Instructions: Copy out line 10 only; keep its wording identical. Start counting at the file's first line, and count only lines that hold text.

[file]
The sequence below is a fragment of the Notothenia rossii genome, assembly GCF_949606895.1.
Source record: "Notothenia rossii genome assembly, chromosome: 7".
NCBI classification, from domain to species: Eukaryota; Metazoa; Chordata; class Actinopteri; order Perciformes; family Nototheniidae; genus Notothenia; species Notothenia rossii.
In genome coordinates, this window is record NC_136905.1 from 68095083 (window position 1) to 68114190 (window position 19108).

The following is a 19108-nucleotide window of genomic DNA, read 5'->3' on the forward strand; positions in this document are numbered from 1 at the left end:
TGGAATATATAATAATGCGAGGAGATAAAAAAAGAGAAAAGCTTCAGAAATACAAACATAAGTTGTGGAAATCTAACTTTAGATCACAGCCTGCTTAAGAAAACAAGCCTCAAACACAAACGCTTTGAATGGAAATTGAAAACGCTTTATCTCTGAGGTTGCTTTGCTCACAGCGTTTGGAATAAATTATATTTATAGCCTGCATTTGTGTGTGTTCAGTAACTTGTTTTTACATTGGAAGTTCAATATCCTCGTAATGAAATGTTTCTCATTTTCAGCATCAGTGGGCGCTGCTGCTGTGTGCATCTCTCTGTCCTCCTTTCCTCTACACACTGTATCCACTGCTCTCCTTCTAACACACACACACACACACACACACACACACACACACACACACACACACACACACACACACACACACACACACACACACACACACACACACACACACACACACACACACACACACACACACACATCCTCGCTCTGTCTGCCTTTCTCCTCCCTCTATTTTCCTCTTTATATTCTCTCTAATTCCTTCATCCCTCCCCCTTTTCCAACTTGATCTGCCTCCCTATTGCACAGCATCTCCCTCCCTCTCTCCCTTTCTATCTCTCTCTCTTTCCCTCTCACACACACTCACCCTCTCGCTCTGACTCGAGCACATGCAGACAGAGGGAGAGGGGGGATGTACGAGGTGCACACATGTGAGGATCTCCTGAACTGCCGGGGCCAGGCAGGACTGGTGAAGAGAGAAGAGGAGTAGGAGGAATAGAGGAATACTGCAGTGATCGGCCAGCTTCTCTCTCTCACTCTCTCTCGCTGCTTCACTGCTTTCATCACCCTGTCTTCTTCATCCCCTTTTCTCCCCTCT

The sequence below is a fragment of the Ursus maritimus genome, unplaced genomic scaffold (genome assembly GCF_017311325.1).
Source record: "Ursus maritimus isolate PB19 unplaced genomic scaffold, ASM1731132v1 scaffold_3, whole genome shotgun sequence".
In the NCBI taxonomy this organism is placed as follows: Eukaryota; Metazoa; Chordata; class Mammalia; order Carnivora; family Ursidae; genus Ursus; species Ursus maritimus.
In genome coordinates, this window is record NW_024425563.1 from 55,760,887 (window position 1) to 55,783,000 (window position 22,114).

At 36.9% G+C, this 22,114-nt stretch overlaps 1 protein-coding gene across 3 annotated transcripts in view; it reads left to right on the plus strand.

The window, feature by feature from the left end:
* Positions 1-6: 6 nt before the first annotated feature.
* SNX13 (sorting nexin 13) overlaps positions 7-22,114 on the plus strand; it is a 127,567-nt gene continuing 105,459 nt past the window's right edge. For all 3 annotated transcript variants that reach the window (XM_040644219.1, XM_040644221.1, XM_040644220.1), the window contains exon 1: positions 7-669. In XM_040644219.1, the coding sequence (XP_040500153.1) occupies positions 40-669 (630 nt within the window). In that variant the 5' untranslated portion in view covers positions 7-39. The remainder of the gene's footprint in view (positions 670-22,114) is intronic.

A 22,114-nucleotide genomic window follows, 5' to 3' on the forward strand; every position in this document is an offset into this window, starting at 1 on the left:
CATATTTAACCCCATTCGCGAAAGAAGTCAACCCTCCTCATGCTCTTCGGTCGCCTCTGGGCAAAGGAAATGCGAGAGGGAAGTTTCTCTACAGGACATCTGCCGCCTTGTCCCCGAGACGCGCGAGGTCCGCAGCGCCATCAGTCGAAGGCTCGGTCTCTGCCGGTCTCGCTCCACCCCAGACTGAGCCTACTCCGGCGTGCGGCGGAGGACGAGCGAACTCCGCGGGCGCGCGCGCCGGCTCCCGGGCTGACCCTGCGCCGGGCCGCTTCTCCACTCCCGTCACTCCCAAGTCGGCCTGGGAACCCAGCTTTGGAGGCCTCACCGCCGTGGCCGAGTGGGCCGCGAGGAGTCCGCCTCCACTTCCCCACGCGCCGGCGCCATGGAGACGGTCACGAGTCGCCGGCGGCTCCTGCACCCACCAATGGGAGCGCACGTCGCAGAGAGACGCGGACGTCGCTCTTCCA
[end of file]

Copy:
In genome coordinates, this window is record NW_024425563.1 from 55,760,887 (window position 1) to 55,783,000 (window position 22,114).